Onsite and Virtual Education
Onsite and Virtual EducationAt Horty, Springer & Mattern, we focus our legal practice and educational programming on all aspects of Medical Staff, hospital, and health system relationships. Our onsite and virtual education programs are designed with this focus in mind, based on our clients’ interests. CME credit is available for most HortySpringer educational presentations. Arrangements for CME can be made by the client or by HortySpringer for an additional fee. A current listing of our program topics can be found here. If there are topics that you are interested in that are not listed, we are happy to work with you to customize a program to specifically address your needs. For more information or to request an onsite program, please contact us 412.687.7677 or firstname.lastname@example.org.
Option 1 — Full-Day Program
- Choose 6-8 of the topics listed on the Program Topics page (or let us customize a program for you).
- Plan on approximately six hours for the program, excluding meals and breaks.
One or two HortySpringer attorneys.
Option 2 — Half-Day Program
- Choose 3-4 of the topics listed on the Program Topics page (or let us customize a program for you).
- Plan on approximately three hours for the program, excluding meals and breaks.
One HortySpringer attorney.
Option 3 — Customized Physician Leadership Series
This option is designed to best meet your educational needs over the course of a one-year period. Contact us at 412.687.7677 or email@example.com to discuss and design your Leadership Series.
HortySpringer specializes in all aspects of physician/hospital/system relationships. A program can be designed to meet your needs around any of those issues, including:
Legal Protections for Credentialing and Peer Review Activities
• Legal protections for hospitals, Medical Staff Leaders, and board members
• Best practices to qualify for immunity
• Additional steps that can be taken in-house to minimize disputes and litigation (including good authorization forms, confidentiality policies, responses to references)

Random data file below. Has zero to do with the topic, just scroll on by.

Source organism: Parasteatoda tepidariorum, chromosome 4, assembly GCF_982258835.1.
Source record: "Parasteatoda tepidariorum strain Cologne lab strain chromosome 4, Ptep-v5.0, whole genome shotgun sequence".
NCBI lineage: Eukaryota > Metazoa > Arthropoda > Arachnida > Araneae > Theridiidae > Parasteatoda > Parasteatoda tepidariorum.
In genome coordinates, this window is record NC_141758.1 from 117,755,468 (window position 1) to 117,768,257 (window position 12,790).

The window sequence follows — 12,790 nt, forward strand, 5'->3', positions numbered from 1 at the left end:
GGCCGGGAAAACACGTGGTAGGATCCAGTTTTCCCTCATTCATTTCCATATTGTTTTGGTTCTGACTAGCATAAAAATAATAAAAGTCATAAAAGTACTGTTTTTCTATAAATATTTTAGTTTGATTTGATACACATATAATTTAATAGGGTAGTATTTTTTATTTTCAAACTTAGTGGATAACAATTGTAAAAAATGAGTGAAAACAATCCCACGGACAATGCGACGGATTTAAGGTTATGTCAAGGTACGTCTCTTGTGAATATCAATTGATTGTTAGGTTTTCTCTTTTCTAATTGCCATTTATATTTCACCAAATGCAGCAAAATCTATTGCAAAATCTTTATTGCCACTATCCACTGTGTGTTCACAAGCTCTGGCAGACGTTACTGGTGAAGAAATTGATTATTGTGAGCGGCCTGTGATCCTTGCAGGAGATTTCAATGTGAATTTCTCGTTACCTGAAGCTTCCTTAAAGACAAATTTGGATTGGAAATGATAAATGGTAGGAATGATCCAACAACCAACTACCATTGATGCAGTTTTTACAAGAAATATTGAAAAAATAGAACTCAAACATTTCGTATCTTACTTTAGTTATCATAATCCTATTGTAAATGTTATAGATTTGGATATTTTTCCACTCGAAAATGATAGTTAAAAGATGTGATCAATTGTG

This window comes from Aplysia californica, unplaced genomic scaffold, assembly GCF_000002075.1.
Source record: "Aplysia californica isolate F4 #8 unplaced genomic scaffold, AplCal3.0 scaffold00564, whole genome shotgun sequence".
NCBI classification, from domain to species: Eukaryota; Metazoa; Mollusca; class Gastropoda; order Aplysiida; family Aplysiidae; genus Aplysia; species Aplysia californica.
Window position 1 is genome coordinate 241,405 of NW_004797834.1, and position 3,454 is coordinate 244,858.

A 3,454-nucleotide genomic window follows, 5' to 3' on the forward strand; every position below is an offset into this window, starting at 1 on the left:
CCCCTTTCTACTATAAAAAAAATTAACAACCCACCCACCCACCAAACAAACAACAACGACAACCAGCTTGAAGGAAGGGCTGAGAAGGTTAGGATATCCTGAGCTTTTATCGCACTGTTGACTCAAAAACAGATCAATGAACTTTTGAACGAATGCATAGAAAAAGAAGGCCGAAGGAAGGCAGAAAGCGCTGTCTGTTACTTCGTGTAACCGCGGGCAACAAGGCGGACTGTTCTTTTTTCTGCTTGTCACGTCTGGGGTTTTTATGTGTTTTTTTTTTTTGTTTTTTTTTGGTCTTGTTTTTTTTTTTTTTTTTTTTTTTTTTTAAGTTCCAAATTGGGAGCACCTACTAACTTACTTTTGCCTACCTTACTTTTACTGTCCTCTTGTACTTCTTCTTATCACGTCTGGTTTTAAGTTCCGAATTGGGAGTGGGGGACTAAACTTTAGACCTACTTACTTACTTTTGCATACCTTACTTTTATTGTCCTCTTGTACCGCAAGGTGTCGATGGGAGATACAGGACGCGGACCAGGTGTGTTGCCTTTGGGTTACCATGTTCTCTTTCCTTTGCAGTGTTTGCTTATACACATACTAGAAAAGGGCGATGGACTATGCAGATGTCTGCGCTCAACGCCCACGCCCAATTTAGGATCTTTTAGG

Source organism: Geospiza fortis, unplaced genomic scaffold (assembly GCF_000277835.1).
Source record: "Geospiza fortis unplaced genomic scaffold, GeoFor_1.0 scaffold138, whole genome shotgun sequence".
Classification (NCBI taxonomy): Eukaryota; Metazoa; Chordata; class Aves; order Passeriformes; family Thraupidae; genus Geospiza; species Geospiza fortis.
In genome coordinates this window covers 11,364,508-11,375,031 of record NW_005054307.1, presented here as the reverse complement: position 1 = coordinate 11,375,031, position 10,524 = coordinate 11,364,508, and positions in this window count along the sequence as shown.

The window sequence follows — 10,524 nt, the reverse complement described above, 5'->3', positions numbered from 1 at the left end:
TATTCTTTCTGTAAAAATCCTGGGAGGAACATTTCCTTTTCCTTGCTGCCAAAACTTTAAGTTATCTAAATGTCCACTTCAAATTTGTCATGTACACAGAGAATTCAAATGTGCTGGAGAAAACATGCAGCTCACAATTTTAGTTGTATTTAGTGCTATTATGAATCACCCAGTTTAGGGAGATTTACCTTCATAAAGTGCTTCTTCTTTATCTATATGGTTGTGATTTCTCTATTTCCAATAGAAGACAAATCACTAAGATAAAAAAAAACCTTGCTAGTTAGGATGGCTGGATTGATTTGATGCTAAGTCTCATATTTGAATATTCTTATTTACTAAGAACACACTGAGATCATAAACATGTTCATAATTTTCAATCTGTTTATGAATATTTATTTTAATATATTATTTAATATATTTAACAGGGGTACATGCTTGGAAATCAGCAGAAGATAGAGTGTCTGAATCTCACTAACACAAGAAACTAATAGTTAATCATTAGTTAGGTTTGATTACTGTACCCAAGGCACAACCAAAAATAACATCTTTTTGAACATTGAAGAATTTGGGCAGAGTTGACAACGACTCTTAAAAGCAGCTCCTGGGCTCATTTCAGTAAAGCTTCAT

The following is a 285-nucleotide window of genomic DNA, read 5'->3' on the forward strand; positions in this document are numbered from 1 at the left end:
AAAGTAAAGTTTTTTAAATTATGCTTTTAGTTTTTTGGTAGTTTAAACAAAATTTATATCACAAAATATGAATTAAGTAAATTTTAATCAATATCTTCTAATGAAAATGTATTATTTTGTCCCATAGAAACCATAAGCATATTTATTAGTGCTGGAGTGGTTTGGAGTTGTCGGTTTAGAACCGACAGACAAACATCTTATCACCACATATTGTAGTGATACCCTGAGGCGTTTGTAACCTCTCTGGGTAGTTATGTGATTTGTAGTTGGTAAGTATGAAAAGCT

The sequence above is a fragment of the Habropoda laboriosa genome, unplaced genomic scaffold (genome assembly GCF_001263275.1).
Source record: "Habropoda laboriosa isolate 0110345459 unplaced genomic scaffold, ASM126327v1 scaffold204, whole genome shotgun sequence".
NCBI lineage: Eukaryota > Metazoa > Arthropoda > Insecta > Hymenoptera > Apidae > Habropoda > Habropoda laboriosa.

The Respective Responsibilities of Hospital Boards and Medical Staffs for Quality and Safety
• Sources of Board authority and responsibility
• Sources of Medical Staff authority and responsibility
• How Boards and Medical Staff leaders can satisfy the duties of loyalty and care
• How hospitals can set up Medical Staff leaders for success
• Legal protections for those involved in credentialing, peer review, and other quality and patient safety activities
• The Board’s role in credentialing, peer review, and other Medical Staff functions
The Peer Review Continuum
• Changing the perception of peer review from punitive to educational
• Using Performance Improvement Plans and other collegial measures
• Keeping the physician in the loop
• Employed physicians and peer review
• FPPE to confirm competence and OPPE
Peer Review of Unprofessional Conduct
• Identifying and defining “unprofessional” conduct
• Conducting effective collegial intervention meetings with a practitioner who is not collegial
• Anticipating and dealing with common deflection tactics, including, but not limited to: blaming others, demanding information about the “accuser,” communicating only through lawyers and/or making legal threats, refusing to attend meetings, ghosting the Medical Staff leadership, claiming “whistleblower” status, and claiming disparate treatment